• Be aware of roadmaps of the company, and build trust to make sure they are current
  • Be familiar with competitive tech.
  • Customer connection.
  • Groups’ technical strategy and product model.
  • Know actionable industry trends.
  • Overall design with functional breakdown.
  • Relationship with key influencers in the product groups.
  • Spikes / explorations including new approaches (technology and process)
  • Technical challenges
Development Team
  • Ship running code / guidance at the end of each iteration
  • User Stories
  • XP / Scrum with test-driven-development
  • Continuous build and integration
  • Iterations
  • Retrospectives
Product Management
  • Asset Model
  • Customer Surveys (feature voting, exit polls)
  • Standardized product model (app blocks, factories, guides, etc.)
  • Blogging throughout project (planning, development, release)
  • Case Studies
  • Community Lead
  • Customer Advisory Board
  • Customer Proof Points
  • Own Vision / Scope
  • Portfolio Planning
  • Project dashboard
Program Management
  • 5 customers stand behind it
  • AAD Sessions (Accelerated Analysis and Design)
  • Backlog
  • Exec Sponsor
  • Product owner from M0
  • Quality over scope.
  • Scorecards
Release Checklist
  • Release Checklist
  • Release Mail
Test Team
  • Automated tests
  • Focused on overall quality (functionality is tested by dev)
User Experience Team
  • Authoring Guide
  • Content Spec (Content scenarios and outline)
  • Doc Tool (Template for standardizing content formatting)

Some practices are obvious, while some of the names of the practices might not be.  For example, “Fireside chat” is the name of our monthly team meeting, which is an informal gathering and open dialogue.   I may drill into some of these practices in future posts, if there’s interest and there are key insights to share.



My recent road trip was a great reminder how quality is durable.  As I passed through familiar territory, it was interesting to see how many building and places stood the test of time.  Whether it was a business or a building, it was quality that survived in the long run.  Some of the restaurants I remembered were gone.  Every restaurant I remembered that was high quality, was still around.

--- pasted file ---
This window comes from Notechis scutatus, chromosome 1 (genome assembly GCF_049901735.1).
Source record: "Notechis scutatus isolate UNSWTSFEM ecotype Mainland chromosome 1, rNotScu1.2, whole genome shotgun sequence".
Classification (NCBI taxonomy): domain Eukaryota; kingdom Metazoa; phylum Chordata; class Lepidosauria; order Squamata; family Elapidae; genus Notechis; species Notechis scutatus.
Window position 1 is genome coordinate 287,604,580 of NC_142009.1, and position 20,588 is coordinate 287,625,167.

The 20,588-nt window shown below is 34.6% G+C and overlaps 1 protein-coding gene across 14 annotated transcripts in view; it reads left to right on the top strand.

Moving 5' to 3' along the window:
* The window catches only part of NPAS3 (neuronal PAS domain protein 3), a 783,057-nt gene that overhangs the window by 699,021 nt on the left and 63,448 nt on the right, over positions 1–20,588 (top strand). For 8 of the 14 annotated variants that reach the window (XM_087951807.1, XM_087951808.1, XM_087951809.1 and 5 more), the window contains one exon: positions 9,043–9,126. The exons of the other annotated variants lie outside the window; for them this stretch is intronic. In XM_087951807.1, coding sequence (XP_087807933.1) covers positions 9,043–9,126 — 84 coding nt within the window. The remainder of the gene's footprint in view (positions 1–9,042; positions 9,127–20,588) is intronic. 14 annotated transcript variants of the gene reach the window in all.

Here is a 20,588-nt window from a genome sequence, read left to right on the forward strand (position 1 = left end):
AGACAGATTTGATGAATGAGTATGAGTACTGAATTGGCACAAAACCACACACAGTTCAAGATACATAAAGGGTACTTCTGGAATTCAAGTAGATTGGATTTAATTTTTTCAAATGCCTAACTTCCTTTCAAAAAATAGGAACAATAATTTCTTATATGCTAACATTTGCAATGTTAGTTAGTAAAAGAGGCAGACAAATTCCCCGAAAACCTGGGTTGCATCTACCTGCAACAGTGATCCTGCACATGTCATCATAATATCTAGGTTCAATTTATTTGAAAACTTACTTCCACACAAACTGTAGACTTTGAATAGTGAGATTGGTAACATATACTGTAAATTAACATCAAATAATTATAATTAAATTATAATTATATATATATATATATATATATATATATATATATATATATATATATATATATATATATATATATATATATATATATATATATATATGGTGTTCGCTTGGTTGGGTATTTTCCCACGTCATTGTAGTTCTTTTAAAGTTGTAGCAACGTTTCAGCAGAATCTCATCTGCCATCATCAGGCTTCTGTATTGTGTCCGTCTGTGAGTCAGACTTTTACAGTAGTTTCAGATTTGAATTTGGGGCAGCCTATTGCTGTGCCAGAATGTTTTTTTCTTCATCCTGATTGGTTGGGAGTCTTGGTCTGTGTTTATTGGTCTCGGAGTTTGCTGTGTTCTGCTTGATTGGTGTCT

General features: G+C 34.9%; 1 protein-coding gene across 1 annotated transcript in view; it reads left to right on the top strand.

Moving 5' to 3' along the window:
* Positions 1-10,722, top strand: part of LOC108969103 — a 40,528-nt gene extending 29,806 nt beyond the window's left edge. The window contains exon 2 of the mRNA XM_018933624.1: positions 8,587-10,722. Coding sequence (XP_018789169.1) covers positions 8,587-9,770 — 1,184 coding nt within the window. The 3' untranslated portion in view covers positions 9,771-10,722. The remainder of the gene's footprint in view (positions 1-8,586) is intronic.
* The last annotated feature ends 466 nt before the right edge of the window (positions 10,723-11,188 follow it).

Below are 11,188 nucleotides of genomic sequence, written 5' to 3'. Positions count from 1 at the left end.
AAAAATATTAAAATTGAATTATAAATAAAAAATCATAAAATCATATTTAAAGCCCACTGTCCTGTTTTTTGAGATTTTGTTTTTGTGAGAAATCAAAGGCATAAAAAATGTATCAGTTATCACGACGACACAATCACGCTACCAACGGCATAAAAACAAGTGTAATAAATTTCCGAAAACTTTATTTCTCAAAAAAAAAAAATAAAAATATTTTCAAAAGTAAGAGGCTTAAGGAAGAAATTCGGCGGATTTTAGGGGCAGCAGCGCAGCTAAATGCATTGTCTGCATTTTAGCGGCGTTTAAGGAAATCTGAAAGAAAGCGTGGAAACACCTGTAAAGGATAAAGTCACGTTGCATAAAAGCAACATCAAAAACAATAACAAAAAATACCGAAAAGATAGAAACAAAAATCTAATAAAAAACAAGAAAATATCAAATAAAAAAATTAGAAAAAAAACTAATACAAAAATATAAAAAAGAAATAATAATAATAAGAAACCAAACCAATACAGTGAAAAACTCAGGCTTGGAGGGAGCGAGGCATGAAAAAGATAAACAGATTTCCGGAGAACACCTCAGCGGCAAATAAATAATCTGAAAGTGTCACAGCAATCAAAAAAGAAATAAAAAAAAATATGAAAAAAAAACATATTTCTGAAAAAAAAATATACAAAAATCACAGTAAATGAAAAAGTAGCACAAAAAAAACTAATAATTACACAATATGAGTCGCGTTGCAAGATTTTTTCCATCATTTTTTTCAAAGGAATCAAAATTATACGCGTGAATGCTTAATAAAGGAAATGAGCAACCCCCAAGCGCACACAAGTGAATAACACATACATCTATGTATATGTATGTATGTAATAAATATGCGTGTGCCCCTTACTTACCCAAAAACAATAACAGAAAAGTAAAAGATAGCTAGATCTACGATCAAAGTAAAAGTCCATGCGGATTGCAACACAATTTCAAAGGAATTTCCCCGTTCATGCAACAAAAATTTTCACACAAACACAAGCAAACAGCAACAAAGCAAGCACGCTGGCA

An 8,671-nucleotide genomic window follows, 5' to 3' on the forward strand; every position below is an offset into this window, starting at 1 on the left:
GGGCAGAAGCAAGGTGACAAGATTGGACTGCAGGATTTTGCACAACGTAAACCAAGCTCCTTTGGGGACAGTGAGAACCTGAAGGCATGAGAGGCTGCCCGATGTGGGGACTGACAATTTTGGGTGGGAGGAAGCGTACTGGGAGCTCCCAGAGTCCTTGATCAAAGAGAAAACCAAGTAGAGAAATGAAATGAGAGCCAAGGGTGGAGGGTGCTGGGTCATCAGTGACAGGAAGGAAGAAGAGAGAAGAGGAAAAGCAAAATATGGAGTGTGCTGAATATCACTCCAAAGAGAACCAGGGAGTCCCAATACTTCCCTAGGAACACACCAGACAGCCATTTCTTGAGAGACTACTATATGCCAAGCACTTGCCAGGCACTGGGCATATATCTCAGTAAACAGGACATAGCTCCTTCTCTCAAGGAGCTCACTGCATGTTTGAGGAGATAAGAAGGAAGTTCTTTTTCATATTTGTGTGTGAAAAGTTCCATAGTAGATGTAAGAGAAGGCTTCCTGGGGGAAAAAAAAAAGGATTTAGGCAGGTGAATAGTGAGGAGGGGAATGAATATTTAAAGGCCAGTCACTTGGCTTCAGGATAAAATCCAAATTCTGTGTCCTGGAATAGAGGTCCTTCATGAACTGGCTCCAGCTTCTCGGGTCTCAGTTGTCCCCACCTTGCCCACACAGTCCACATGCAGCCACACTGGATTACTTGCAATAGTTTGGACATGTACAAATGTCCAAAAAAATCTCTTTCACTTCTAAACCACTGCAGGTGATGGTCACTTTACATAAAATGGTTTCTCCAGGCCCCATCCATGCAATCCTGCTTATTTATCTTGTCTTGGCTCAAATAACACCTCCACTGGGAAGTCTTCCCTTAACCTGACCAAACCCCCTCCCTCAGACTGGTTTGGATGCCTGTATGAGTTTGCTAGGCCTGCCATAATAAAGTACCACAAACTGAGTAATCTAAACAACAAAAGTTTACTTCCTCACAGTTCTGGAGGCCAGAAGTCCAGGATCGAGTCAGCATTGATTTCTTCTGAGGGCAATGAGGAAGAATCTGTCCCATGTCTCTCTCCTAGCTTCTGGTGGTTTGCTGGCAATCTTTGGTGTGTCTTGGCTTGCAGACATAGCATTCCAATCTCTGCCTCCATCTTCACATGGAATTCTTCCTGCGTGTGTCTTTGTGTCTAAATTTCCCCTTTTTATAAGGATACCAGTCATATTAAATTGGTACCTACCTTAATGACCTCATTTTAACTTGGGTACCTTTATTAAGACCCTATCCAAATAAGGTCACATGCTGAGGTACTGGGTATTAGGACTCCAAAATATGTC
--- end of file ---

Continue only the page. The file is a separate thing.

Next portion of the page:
Competing on Price Fails in the Long Run
Competing on price failed, time and again.  There was no customer loyalty when it was the price play.  There was no compelling distinction beyond price.  Chasing the price play, meant getting priced out of market by somebody better or cheaper or you name it.  There are only so many corners you can cut before your value is insignificant.  On the other hand, the quality play is focused on differentiation and distinction in terms of value.  In a globabl market, where cycles of change are faster, competing on price is a game I just don’t want to play in.

Do You Stand Behind Your Work?
One of my most important tests, and it’s a simple gut check, is, do you stand behind your work?  It’s a cutting question.  When your results are something you’re proud of, and quality is your game, and continuous improvement is your way, and excellence is your bar … you set yourself up for success.  When you can put yourself into your work, the journey becomes as enjoyable, if not more so, than the destination.

In times of change and uncertainty, driving from quality is a guiding principle that helps us find our path.

Photo by Cornell University Library.